Wi-Fi 7: The Next Big Thing in Wireless Internet

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We're still getting acquainted with Wi-Fi 6, the new, faster wireless standard that came to market earlier this year. But just as soon as one standard arrives, the next is being developed, and the next generation of Wi-Fi is already starting to take shape as Wi-Fi 7.

Wi-Fi 6, the easy-to-understand official name of the 802.11ax standard, started appearing in routers earlier this year, and several announced Wi-Fi 6 networking products are only now coming out. The standard is even less prominent in other consumer devices, as laptops and smartphones have only just started using it. You'll find Wi-Fi 6 capability in the Samsung Galaxy S10, the Samsung Galaxy Note 10 and the Apple iPhone 11, but we're still waiting for other manufacturers to catch up.

If you're not up to speed on the new naming conventions, the previous mainstream Wi-Fi standards have been retroactively renamed, with 802.11n and 802.11ac becoming Wi-Fi 4 and 5, respectively. Here's a handy chart to help you navigate the name change, but if you're still confused, check out our guide to Wi-Fi 6.

  • Wi-Fi 4: 802.11n
  • Wi-Fi 5: 802.11ac
  • Wi-Fi 6: 802.11ax
  • Wi-Fi 7: 802.11be

That's a long way of saying that Wi-Fi 6 has only just arrived, and it will be the dominant wireless standard for the next several years. But that doesn't mean it's the be-all and end-all of connectivity, and the Institute of Electrical and Electronics Engineers (IEEE) – the group that develops and defines versions of the 802.11 standard – is already hard at work figuring out what Wi-Fi 7 will look like.

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The IEEE formed a study group and started work on the 802.11be Extremely High Throughput (EHT) project late last year, with the goal of establishing what the next evolution of Wi-Fi will look like. As the name would suggest, one goal of the new standard is a dramatic increase in throughput, bringing Gigabit-Ethernet speeds to multiple devices in the home.

As the IEEE drafts standards for the new technology, the capabilities and features of tomorrow's Wi-Fi have started to take shape. Some of the highlights of the upcoming standard include speeds of up to 30 gigabits per second, up to 16 spatial streams for handling dozens of devices, and an array of technical refinements to deliver capabilities that will blow away today's best routers.

The collection of features and technologies being developed will likely combine to become Wi-Fi 7 once the standard has developed enough to be certified by the Wi-Fi Alliance.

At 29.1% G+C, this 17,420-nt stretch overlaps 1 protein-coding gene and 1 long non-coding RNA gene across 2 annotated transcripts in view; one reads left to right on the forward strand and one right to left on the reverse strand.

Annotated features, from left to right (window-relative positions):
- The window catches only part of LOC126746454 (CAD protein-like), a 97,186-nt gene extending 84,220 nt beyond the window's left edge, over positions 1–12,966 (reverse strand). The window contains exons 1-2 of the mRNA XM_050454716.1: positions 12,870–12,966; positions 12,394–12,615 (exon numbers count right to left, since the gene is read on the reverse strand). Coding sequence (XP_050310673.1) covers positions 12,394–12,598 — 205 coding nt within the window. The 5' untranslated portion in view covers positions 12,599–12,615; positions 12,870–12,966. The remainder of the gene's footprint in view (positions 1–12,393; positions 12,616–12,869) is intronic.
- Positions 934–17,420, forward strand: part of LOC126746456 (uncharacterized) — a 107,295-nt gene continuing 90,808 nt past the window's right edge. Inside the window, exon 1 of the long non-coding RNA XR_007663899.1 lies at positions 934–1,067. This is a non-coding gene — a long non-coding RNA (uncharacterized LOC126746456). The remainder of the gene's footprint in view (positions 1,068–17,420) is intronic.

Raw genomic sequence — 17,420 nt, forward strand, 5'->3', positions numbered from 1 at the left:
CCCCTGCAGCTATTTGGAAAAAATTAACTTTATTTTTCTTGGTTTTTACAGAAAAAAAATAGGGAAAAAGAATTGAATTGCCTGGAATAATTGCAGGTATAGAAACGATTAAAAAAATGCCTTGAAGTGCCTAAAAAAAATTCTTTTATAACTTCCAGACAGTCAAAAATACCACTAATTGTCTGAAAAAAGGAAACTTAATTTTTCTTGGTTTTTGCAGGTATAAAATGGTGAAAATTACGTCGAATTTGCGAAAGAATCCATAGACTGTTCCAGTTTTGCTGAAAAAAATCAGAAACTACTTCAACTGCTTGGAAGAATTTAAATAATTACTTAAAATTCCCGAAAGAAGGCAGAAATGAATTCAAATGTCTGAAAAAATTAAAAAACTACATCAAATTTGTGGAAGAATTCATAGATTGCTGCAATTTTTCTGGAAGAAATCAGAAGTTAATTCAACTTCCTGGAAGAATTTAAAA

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Though the standard is far from final in these early days of development, the initial details present a picture of significant advancement over present Wi-Fi capabilities. Among the features discussed is a move to 320-MHz bandwidth and significantly more efficient use of noncontiguous spectrum, opening the floodgates for data to handle gigabit speeds to multiple devices in the home.

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Multiband and multichannel operation will let devices connect over more than one wireless band, allowing a tri-band router to combine multiple connections to feed devices data. With 4K video streaming and online gaming chewing through more home data than ever before, and connected home devices nibbling at your connection throughout the day, the need for a more robust Wi-Fi solution is already here, and the need will only continue to grow.

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With up to 16 spatial streams – a big step forward from the 12 streams offered on the best routers today – and improved MU-MIMO capabilities, a Wi-Fi 7 router would be better equipped to handle the many devices that fill today's connected homes, offering greater multiple-device management and higher bandwidth for each.

The first Wi-Fi 7 chipsets will be available for testing in 2021, but it will take longer for manufacturers to explore the capabilities, refine the features and design the products built around the new standard. All told, the technology isn't likely to reach consumers until 2024.

Brian Westover

Brian Westover is currently Lead Analyst, PCs and Hardware at PCMag. Until recently, however, he was Senior Editor at Tom's Guide, where he led the site's TV coverage for several years, reviewing scores of sets and writing about everything from 8K to HDR to HDMI 2.1. He also put his computing knowledge to good use by reviewing many PCs and Mac devices, and also led our router and home networking coverage. Prior to joining Tom's Guide, he wrote for TopTenReviews and PCMag.